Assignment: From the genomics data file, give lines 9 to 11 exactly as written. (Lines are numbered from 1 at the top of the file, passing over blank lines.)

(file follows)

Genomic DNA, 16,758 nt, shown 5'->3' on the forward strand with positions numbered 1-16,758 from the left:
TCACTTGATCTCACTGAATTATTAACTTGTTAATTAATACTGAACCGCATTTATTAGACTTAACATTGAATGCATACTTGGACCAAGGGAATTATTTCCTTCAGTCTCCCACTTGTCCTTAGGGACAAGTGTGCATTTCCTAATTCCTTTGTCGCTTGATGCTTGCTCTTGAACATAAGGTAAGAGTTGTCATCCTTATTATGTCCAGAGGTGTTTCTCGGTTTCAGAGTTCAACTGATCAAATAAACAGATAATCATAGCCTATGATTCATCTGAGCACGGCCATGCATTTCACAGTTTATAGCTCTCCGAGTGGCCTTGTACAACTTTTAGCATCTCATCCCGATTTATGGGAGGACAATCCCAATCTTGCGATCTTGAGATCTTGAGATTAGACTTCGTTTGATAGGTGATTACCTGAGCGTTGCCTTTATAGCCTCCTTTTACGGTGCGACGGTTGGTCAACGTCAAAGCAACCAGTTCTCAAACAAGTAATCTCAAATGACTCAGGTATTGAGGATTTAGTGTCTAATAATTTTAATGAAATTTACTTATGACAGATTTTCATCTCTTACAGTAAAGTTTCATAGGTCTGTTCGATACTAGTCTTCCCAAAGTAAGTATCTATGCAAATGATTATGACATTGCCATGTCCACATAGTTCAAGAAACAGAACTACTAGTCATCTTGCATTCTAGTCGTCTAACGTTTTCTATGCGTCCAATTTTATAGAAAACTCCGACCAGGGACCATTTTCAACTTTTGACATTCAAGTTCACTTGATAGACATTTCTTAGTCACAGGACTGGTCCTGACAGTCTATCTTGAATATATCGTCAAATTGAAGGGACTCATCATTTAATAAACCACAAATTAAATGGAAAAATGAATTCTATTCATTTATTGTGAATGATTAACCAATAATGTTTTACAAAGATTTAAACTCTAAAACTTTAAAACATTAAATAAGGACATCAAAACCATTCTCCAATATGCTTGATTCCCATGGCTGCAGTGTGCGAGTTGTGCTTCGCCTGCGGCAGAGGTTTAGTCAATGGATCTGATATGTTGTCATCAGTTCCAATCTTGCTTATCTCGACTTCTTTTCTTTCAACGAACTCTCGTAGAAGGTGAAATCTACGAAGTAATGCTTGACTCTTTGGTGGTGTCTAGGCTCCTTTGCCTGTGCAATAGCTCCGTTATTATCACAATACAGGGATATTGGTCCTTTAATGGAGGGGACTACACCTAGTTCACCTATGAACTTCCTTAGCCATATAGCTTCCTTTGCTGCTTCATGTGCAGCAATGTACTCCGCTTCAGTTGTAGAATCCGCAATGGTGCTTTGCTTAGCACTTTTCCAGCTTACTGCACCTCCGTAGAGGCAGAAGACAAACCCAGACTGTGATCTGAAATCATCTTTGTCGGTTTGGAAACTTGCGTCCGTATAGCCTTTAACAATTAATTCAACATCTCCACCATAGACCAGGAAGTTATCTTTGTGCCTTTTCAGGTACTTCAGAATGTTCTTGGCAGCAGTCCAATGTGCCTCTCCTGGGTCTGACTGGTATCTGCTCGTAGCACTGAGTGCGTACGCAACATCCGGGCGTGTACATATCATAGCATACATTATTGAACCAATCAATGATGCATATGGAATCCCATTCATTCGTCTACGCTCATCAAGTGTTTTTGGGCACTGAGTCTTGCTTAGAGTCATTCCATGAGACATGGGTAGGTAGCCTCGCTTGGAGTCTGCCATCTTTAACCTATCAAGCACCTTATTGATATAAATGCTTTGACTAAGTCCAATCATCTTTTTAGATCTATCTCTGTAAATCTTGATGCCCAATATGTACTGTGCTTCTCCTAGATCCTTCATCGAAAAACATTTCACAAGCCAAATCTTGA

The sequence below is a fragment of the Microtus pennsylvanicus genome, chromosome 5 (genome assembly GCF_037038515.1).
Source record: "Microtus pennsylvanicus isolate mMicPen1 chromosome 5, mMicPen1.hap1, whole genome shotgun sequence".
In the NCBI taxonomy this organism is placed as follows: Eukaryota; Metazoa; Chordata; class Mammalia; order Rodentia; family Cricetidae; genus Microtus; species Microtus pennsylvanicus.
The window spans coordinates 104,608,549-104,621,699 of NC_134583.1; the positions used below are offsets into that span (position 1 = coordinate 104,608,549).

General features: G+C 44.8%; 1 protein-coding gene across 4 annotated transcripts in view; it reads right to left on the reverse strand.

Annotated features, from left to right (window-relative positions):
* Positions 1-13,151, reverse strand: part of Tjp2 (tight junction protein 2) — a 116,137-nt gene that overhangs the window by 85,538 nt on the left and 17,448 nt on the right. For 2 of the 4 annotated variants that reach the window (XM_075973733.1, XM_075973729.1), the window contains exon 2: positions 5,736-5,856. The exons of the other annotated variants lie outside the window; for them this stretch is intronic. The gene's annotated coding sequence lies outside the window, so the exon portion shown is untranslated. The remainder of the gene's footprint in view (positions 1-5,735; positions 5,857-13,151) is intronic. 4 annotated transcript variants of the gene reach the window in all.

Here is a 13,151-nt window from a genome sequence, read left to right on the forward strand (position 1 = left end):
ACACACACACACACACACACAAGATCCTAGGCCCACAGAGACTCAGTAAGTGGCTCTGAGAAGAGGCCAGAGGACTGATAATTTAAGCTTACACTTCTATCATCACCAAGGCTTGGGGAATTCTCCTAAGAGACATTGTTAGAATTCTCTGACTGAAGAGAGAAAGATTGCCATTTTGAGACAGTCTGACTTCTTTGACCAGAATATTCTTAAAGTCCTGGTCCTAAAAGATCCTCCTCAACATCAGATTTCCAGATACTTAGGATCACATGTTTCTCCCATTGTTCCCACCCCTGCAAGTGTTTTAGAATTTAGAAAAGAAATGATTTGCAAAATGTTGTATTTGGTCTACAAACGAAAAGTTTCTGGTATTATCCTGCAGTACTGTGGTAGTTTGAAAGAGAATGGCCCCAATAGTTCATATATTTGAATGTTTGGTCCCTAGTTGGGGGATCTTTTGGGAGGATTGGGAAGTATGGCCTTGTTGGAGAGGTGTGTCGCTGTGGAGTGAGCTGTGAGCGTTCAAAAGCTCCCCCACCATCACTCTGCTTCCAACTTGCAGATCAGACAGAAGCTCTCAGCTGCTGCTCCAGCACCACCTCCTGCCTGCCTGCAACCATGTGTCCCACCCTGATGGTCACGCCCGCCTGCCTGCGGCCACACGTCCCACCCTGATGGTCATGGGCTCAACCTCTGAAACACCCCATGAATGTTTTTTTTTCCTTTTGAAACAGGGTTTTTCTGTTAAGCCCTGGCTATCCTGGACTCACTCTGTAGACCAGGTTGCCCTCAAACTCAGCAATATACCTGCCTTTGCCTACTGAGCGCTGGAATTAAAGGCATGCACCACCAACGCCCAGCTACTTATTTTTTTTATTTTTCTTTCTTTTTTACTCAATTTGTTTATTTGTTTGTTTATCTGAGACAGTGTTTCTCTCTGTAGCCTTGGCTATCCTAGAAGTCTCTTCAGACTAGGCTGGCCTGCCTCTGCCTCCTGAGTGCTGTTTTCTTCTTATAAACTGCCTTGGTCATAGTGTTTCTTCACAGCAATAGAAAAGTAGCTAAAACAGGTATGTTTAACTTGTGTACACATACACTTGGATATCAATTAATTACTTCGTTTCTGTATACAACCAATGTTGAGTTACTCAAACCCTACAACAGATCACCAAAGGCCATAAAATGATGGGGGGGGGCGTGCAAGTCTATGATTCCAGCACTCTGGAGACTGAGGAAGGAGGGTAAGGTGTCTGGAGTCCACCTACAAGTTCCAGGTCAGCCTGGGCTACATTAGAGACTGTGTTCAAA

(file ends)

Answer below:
* Positions 1-13,151, reverse strand: part of Tjp2 (tight junction protein 2) — a 116,137-nt gene that overhangs the window by 85,538 nt on the left and 17,448 nt on the right. For 2 of the 4 annotated variants that reach the window (XM_075973733.1, XM_075973729.1), the window contains exon 2: positions 5,736-5,856. The exons of the other annotated variants lie outside the window; for them this stretch is intronic. The gene's annotated coding sequence lies outside the window, so the exon portion shown is untranslated. The remainder of the gene's footprint in view (positions 1-5,735; positions 5,857-13,151) is intronic. 4 annotated transcript variants of the gene reach the window in all.

Here is a 13,151-nt window from a genome sequence, read left to right on the forward strand (position 1 = left end):
ACACACACACACACACACACAAGATCCTAGGCCCACAGAGACTCAGTAAGTGGCTCTGAGAAGAGGCCAGAGGACTGATAATTTAAGCTTACACTTCTATCATCACCAAGGCTTGGGGAATTCTCCTAAGAGACATTGTTAGAATTCTCTGACTGAAGAGAGAAAGATTGCCATTTTGAGACAGTCTGACTTCTTTGACCAGAATATTCTTAAAGTCCTGGTCCTAAAAGATCCTCCTCAACATCAGATTTCCAGATACTTAGGATCACATGTTTCTCCCATTGTTCCCACCCCTGCAAGTGTTTTAGAATTTAGAAAAGAAATGATTTGCAAAATGTTGTATTTGGTCTACAAACGAAAAGTTTCTGGTATTATCCTGCAGTACTGTGGTAGTTTGAAAGAGAATGGCCCCAATAGTTCATATATTTGAATGTTTGGTCCCTAGTTGGGGGATCTTTTGGGAGGATTGGGAAGTATGGCCTTGTTGGAGAGGTGTGTCGCTGTGGAGTGAGCTGTGAGCGTTCAAAAGCTCCCCCACCATCACTCTGCTTCCAACTTGCAGATCAGACAGAAGCTCTCAGCTGCTGCTCCAGCACCACCTCCTGCCTGCCTGCAACCATGTGTCCCACCCTGATGGTCACGCCCGCCTGCCTGCGGCCACACGTCCCACCCTGATGGTCATGGGCTCAACCTCTGAAACACCCCATGAATGTTTTTTTTTCCTTTTGAAACAGGGTTTTTCTGTTAAGCCCTGGCTATCCTGGACTCACTCTGTAGACCAGGTTGCCCTCAAACTCAGCAATATACCTGCCTTTGCCTACTGAGCGCTGGAATTAAAGGCATGCACCACCAACGCCCAGCTACTTATTTTTTTTATTTTTCTTTCTTTTTTACTCAATTTGTTTATTTGTTTGTTTATCTGAGACAGTGTTTCTCTCTGTAGCCTTGGCTATCCTAGAAGTCTCTTCAGACTAGGCTGGCCTGCCTCTGCCTCCTGAGTGCTGTTTTCTTCTTATAAACTGCCTTGGTCATAGTGTTTCTTCACAGCAATAGAAAAGTAGCTAAAACAGGTATGTTTAACTTGTGTACACATACACTTGGATATCAATTAATTACTTCGTTTCTGTATACAACCAATGTTGAGTTACTCAAACCCTACAACAGATCACCAAAGGCCATAAAATGATGGGGGGGGGCGTGCAAGTCTATGATTCCAGCACTCTGGAGACTGAGGAAGGAGGGTAAGGTGTCTGGAGTCCACCTACAAGTTCCAGGTCAGCCTGGGCTACATTAGAGACTGTGTTCAAA